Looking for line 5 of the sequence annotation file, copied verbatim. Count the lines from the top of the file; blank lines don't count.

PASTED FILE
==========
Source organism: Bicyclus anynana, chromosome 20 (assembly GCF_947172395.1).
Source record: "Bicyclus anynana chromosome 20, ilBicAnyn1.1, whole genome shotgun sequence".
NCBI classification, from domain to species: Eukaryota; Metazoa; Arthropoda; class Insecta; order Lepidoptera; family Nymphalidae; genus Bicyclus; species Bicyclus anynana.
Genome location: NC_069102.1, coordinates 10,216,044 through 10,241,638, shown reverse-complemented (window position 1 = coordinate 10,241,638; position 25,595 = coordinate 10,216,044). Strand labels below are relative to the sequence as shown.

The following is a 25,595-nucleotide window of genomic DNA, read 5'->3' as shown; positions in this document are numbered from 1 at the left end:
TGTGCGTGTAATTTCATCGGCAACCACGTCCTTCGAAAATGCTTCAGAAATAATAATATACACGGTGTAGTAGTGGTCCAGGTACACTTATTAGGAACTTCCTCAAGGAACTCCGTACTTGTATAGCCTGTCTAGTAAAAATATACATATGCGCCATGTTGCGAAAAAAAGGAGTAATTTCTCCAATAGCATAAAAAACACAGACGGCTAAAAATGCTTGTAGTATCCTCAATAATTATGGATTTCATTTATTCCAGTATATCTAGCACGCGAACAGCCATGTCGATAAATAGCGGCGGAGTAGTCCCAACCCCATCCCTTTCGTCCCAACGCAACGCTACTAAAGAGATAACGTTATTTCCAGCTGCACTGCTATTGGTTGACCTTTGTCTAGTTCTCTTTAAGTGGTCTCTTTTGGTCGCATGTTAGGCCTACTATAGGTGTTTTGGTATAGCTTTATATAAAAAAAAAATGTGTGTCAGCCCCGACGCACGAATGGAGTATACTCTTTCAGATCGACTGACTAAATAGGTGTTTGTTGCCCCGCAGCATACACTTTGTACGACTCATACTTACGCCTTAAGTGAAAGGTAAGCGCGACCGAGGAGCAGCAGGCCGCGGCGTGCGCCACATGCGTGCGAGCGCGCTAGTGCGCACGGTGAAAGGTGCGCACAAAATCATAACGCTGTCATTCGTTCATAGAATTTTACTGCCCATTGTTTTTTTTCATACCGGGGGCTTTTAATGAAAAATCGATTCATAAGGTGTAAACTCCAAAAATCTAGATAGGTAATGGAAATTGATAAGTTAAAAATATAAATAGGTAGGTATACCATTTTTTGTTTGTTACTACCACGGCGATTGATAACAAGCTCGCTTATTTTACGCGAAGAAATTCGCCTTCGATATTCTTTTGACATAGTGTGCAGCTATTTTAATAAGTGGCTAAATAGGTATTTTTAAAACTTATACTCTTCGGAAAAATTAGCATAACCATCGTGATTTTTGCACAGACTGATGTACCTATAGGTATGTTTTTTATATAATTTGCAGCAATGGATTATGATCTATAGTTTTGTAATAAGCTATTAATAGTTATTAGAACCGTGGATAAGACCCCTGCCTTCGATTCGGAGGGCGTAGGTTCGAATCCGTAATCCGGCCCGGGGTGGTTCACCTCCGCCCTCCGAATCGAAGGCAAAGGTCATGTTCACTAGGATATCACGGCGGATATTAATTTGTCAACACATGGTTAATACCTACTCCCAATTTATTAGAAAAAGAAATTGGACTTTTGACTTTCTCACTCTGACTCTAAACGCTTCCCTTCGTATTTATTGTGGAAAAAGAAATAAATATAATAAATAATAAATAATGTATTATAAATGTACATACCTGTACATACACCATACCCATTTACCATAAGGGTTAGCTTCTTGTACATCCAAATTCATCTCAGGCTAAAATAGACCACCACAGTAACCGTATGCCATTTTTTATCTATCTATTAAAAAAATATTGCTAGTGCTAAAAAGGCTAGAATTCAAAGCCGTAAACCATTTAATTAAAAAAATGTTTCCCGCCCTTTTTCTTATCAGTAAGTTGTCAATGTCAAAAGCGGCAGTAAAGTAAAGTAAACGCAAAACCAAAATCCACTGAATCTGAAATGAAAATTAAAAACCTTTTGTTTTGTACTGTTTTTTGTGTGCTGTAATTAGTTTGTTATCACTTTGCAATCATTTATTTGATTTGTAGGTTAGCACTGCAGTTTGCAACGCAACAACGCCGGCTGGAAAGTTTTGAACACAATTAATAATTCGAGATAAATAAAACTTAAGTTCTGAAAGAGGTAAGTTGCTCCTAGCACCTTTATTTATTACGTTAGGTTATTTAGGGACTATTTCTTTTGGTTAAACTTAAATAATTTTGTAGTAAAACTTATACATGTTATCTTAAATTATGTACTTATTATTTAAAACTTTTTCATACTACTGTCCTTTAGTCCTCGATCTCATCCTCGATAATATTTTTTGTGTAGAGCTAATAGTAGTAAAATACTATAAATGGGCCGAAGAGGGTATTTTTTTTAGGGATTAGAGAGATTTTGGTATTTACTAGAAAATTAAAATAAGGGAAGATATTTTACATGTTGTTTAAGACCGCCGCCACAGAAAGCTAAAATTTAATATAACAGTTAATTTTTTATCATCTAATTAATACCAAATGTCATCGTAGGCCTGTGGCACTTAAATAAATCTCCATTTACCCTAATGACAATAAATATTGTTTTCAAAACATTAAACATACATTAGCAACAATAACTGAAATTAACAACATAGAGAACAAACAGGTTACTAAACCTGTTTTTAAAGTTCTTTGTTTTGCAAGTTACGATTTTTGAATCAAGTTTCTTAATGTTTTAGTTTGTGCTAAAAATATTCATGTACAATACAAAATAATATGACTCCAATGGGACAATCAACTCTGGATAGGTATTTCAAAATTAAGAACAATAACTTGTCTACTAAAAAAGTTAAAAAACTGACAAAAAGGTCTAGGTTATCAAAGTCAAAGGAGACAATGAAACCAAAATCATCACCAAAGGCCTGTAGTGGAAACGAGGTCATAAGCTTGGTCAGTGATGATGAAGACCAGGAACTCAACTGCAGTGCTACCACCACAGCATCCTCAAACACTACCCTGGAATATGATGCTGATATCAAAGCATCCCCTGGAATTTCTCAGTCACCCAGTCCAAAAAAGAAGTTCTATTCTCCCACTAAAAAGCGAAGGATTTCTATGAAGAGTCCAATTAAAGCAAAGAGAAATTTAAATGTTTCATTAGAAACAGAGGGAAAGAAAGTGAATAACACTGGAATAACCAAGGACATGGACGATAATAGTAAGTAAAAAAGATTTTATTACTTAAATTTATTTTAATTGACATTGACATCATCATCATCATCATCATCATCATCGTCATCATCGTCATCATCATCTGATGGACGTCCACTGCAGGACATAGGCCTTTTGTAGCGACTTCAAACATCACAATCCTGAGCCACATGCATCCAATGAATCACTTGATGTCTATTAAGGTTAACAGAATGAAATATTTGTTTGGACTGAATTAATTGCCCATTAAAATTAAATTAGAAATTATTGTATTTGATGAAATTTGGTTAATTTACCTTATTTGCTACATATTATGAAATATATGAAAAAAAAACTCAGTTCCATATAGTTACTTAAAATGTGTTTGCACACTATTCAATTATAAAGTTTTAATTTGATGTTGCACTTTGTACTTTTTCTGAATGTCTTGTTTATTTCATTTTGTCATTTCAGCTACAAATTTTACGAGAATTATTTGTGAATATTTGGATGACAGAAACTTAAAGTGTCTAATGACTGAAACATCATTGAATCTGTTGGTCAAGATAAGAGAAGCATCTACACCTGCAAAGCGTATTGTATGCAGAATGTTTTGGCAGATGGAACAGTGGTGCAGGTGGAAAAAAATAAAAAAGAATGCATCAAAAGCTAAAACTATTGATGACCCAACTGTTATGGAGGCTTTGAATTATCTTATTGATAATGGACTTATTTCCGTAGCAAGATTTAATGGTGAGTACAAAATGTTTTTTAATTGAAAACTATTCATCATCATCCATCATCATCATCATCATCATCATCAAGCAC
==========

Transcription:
The following is a 25,595-nucleotide window of genomic DNA, read 5'->3' as shown; positions in this document are numbered from 1 at the left end: